The ALJ found that the dust accumulations could contribute to an explosion likely to kill or seriously injure employees, and that because the dust piles were in plain sight Bunge knew or should have known of the violation of the housekeeping regulation. There was substantial evidence to justify the ALJ's conclusion.5
Bunge also argues that the Secretary is required to prove that the explosion hazard actually existed and was or should have been a hazard recognized by the employer. This argument proceeds on the assumption that although this is technically a "section 5(a) (2)" case failure to comply with OSHA standards promulgated under the Act it should be treated instead like a "section 5(a) (1)" case a violation of the "general duty clause" requirement to furnish each employee a place of employment free from recognized hazards that are causing or likely to cause death or serious physical harm to the employees. 29 U.S.C.A. § 654(a) (1) & (2).
Bunge's argument that this case should be treated as a section 5(a) (1) case rests on its earlier argument that the Secretary extended the housekeeping regulation to situations for which it was never intended. This Court again rejects the theory that the housekeeping regulation can include only tripping and slipping but not fire and explosion hazards. In a section 5(a) (1) case the Secretary must show, among other things, the existence of the hazard, recognition of the hazard by the employer or the industry in general, and worker exposure to the hazard. Getty Oil Co. v. OSHRC, 530 F.2d 1143 (5th Cir. 1976); Brennan v. OSHRC, 494 F.2d 460 (8th Cir. 1974); National Realty Construction Co. v. OSHRC, 489 F.2d 1257 (D.C. Cir. 1973). When the standard incorporates hazard as an element of the violation, then the Secretary must show hazard in addition to condition or practice the standard keys the violation to hazard just like the general duty clause. The existence of a hazard is not always an element, however, of the Secretary's burden of proof for showing violation of an OSHA standard. When the violative element is only a condition, hazard is presumed, and the Secretary need only show the existence of the violative condition and worker exposure to the condition. See, e. g., Central of Georgia R.R. Co. v. OSHRC, 576 F.2d 620 (5th Cir. 1978); Anning-Johnson Co. v. OSHRC, 516 F.2d 1081 (7th Cir. 1975); Lee Way Motor Freight, Inc. v. Secretary of Labor, 511 F.2d 864, 869 (10th Cir. 1975).6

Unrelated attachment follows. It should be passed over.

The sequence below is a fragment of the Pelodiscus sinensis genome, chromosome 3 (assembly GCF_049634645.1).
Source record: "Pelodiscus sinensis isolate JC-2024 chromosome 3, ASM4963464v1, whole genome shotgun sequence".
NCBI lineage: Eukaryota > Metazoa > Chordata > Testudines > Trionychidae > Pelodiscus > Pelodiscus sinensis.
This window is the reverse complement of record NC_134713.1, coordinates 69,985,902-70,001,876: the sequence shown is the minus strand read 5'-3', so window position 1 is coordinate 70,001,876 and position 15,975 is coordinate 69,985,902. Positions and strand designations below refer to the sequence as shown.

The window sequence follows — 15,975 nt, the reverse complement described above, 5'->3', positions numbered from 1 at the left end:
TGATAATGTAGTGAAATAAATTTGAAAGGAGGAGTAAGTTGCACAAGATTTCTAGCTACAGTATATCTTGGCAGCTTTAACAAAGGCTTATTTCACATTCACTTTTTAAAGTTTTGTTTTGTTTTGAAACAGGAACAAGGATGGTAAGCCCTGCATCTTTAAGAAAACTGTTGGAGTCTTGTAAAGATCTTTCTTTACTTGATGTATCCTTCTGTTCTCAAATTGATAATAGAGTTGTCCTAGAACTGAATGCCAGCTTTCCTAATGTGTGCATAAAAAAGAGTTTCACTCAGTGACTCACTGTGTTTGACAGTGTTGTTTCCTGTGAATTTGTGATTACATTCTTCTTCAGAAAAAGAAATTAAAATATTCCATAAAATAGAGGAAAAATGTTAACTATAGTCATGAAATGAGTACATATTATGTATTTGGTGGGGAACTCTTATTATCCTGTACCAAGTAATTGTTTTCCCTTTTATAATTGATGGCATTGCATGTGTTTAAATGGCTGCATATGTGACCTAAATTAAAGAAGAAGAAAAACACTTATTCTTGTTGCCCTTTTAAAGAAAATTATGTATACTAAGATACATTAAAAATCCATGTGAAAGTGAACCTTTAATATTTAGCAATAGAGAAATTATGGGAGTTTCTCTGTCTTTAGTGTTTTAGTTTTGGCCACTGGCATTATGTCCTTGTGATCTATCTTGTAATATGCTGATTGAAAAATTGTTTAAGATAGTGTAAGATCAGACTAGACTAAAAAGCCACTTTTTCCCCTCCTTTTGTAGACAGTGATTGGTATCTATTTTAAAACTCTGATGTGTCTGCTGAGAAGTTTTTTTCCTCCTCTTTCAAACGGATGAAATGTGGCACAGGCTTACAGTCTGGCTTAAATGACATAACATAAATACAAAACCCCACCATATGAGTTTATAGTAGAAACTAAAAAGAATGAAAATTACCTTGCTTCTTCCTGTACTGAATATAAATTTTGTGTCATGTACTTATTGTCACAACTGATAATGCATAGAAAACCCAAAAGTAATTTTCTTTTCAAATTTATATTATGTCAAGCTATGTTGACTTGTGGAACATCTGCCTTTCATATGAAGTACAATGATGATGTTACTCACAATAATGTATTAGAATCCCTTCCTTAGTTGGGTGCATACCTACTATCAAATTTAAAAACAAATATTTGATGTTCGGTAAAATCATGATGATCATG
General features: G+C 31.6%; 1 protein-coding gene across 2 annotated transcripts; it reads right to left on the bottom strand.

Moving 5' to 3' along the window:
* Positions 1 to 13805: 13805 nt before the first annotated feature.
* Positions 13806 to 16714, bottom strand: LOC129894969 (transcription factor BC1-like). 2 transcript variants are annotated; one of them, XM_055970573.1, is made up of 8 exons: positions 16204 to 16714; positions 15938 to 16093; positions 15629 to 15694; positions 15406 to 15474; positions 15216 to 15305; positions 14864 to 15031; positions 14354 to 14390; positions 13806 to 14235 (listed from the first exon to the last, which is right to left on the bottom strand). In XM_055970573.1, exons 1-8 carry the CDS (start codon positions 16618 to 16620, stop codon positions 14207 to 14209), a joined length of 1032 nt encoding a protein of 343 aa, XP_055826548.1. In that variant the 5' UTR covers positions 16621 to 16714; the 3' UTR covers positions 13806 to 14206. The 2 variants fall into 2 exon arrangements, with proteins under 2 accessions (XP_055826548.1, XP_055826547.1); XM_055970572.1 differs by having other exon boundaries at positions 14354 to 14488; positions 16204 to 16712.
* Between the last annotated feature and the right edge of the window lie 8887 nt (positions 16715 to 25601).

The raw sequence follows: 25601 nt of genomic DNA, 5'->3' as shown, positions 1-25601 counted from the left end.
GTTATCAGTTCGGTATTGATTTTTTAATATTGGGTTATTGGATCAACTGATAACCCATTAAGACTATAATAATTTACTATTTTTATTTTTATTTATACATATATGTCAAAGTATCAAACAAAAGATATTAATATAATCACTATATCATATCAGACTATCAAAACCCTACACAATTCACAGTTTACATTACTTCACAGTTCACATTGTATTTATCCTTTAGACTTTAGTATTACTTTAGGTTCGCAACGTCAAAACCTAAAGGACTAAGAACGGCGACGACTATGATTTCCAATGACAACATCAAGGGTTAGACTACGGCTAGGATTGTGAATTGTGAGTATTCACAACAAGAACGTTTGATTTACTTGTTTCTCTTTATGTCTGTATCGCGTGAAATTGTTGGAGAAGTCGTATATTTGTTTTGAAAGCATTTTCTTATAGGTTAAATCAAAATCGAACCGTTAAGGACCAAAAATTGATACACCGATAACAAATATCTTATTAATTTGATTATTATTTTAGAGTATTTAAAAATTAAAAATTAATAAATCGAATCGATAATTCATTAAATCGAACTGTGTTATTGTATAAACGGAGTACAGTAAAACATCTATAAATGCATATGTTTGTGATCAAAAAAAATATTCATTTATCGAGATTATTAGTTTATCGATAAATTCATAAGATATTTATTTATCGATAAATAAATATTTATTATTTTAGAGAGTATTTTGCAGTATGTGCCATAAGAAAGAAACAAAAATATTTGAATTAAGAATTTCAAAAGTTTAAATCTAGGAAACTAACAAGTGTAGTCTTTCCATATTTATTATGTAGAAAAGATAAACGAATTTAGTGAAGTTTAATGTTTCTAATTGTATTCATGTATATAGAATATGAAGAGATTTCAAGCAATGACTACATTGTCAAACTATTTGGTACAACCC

Bunge further argues that general regulations, because they are general, should, like the general duty clause, be subject to a requirement that the Secretary show the condition generates a recognized hazard. Bunge cites B & B Insulation, Inc. v. OHSRC, 583 F.2d 1364 (5th Cir. 1978), as support for treating this as a section 5(a) (1) case. In B & B Insulation, however, this Court was reviewing a due process vagueness challenge to a general regulation that required the "wearing of personal protective equipment" when there is "an exposure to hazardous conditions" (emphasis added). Therefore, that regulation keyed its violative elements to general hazards similar to the general duty clause of section 5(a) (1). See also Cape & Vineyard Division of New Bedford Gas & Edison Light Co. v. OSHRC, 512 F.2d 1148, 1152 (1st Cir. 1975). In this case, however, the housekeeping regulation goes only to proscribed conditions and does not address hazards. See Lee Way Motor Freight, Inc. v. Secretary of Labor, 511 F.2d 864, 869 (10th Cir. 1975).